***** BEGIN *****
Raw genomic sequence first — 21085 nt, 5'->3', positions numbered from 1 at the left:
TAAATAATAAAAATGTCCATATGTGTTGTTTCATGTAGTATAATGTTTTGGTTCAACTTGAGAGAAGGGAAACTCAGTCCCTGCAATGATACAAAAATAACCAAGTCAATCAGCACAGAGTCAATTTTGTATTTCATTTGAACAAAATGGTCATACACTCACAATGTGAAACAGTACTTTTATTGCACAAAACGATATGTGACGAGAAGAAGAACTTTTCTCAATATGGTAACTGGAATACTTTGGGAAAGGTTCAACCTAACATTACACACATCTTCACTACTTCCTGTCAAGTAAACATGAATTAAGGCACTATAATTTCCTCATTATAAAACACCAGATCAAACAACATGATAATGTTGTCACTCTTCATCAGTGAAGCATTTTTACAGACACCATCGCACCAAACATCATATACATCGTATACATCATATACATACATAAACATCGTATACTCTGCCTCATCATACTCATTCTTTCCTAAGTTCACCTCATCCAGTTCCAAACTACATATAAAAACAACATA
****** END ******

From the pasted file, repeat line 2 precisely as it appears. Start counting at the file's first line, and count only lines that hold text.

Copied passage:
TAAATAATAAAAATGTCCATATGTGTTGTTTCATGTAGTATAATGTTTTGGTTCAACTTGAGAGAAGGGAAACTCAGTCCCTGCAATGATACAAAAATAACCAAGTCAATCAGCACAGAGTCAATTTTGTATTTCATTTGAACAAAATGGTCATACACTCACAATGTGAAACAGTACTTTTATTGCACAAAACGATATGTGACGAGAAGAAGAACTTTTCTCAATATGGTAACTGGAATACTTTGGGAAAGGTTCAACCTAACATTACACACATCTTCACTACTTCCTGTCAAGTAAACATGAATTAAGGCACTATAATTTCCTCATTATAAAACACCAGATCAAACAACATGATAATGTTGTCACTCTTCATCAGTGAAGCATTTTTACAGACACCATCGCACCAAACATCATATACATCGTATACATCATATACATACATAAACATCGTATACTCTGCCTCATCATACTCATTCTTTCCTAAGTTCACCTCATCCAGTTCCAAACTACATATAAAAACAACATA